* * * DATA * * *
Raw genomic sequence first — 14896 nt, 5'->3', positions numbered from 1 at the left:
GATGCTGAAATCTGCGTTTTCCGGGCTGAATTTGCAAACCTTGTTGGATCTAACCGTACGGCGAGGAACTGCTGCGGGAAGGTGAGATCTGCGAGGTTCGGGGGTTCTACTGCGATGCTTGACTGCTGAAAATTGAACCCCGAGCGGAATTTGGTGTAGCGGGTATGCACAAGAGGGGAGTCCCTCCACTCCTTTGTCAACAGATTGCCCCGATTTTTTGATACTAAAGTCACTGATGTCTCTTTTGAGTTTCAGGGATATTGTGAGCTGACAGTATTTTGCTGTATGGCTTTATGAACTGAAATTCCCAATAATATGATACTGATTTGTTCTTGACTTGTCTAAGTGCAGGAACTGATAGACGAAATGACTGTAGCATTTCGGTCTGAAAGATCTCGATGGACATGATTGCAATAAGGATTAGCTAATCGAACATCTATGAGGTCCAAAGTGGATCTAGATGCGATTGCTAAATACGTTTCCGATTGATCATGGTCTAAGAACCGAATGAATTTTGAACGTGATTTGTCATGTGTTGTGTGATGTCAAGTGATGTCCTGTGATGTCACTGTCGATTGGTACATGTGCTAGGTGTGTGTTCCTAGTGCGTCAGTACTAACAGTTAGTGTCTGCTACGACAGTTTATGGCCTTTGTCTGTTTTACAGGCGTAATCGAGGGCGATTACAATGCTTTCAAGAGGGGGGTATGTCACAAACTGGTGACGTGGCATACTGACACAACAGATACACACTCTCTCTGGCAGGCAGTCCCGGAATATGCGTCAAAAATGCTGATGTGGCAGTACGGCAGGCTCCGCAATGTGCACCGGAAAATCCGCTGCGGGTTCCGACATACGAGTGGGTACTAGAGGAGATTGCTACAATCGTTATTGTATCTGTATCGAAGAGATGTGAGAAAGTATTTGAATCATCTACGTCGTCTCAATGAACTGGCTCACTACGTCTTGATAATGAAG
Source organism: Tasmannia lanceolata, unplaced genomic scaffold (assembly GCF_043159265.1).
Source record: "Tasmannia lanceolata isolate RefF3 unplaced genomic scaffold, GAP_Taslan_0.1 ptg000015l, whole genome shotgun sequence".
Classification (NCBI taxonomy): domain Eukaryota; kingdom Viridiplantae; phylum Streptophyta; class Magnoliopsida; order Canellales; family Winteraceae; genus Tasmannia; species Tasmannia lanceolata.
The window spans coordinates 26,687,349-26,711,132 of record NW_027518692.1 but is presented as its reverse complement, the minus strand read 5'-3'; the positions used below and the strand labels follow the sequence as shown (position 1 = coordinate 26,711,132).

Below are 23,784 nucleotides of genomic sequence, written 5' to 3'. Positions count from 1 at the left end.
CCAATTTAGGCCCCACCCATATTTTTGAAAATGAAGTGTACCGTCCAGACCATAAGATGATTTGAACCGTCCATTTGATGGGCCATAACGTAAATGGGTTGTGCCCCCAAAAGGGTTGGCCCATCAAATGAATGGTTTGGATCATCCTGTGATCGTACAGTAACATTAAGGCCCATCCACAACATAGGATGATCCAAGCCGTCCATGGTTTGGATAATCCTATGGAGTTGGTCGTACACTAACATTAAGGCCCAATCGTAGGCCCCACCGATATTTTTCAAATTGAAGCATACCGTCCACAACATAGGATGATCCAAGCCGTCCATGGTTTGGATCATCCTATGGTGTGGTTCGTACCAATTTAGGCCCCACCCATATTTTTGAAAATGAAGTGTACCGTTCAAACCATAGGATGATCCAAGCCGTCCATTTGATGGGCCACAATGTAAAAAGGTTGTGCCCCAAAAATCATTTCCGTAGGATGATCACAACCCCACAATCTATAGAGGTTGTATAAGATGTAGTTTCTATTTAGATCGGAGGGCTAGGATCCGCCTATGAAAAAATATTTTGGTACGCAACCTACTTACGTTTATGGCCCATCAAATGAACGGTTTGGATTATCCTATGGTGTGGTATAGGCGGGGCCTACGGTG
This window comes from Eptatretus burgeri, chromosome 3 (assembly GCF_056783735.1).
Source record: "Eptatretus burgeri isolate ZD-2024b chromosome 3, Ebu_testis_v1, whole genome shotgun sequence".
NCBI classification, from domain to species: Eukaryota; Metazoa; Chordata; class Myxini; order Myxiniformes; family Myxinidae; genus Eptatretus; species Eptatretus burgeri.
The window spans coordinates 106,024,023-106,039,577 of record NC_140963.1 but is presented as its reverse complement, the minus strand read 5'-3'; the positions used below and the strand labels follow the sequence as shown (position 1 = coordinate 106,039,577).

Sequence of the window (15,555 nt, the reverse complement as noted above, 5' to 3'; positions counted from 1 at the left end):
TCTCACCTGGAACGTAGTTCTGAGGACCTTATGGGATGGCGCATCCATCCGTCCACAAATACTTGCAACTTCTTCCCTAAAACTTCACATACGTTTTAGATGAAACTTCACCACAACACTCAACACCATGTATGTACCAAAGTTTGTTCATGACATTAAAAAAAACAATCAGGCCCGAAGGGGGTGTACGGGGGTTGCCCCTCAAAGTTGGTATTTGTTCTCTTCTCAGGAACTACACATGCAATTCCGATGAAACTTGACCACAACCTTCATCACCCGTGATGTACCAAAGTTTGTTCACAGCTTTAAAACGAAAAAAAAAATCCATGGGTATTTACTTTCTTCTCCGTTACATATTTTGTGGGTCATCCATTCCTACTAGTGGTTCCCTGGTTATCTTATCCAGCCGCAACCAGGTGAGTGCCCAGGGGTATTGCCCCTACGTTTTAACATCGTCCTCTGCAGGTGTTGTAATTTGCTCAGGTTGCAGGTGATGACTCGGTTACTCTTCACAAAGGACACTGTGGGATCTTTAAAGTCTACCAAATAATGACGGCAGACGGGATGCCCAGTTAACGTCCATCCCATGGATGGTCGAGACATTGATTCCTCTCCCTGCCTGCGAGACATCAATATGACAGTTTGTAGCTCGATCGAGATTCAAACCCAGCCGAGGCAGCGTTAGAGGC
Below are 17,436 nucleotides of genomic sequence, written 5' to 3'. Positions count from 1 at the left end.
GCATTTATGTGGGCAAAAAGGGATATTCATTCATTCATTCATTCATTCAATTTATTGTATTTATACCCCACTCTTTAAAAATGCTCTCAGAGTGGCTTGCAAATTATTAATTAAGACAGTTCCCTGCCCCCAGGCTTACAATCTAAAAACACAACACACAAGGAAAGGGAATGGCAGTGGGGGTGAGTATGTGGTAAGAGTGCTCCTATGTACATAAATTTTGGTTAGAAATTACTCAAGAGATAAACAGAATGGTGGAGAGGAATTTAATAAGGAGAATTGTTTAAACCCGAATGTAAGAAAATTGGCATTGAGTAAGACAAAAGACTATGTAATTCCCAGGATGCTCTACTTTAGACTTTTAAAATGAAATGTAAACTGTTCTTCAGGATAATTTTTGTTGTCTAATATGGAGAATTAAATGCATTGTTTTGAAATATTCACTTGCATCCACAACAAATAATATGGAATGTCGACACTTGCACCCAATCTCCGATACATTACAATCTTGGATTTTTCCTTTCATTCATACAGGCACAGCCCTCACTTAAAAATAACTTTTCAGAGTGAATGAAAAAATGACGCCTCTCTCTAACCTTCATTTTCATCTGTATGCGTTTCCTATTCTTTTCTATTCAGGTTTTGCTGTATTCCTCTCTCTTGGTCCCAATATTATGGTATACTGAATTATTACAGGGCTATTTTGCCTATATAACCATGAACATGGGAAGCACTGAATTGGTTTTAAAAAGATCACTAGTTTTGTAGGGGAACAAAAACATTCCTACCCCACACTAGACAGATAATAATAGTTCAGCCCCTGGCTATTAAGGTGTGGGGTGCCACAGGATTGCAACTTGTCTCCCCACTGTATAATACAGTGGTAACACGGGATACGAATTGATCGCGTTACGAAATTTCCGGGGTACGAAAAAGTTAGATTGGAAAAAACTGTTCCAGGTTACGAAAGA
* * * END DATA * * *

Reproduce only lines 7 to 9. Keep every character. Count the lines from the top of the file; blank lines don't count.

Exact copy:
Below are 23,784 nucleotides of genomic sequence, written 5' to 3'. Positions count from 1 at the left end.
CCAATTTAGGCCCCACCCATATTTTTGAAAATGAAGTGTACCGTCCAGACCATAAGATGATTTGAACCGTCCATTTGATGGGCCATAACGTAAATGGGTTGTGCCCCCAAAAGGGTTGGCCCATCAAATGAATGGTTTGGATCATCCTGTGATCGTACAGTAACATTAAGGCCCATCCACAACATAGGATGATCCAAGCCGTCCATGGTTTGGATAATCCTATGGAGTTGGTCGTACACTAACATTAAGGCCCAATCGTAGGCCCCACCGATATTTTTCAAATTGAAGCATACCGTCCACAACATAGGATGATCCAAGCCGTCCATGGTTTGGATCATCCTATGGTGTGGTTCGTACCAATTTAGGCCCCACCCATATTTTTGAAAATGAAGTGTACCGTTCAAACCATAGGATGATCCAAGCCGTCCATTTGATGGGCCACAATGTAAAAAGGTTGTGCCCCAAAAATCATTTCCGTAGGATGATCACAACCCCACAATCTATAGAGGTTGTATAAGATGTAGTTTCTATTTAGATCGGAGGGCTAGGATCCGCCTATGAAAAAATATTTTGGTACGCAACCTACTTACGTTTATGGCCCATCAAATGAACGGTTTGGATTATCCTATGGTGTGGTATAGGCGGGGCCTACGGTG
This window comes from Eptatretus burgeri, chromosome 3 (assembly GCF_056783735.1).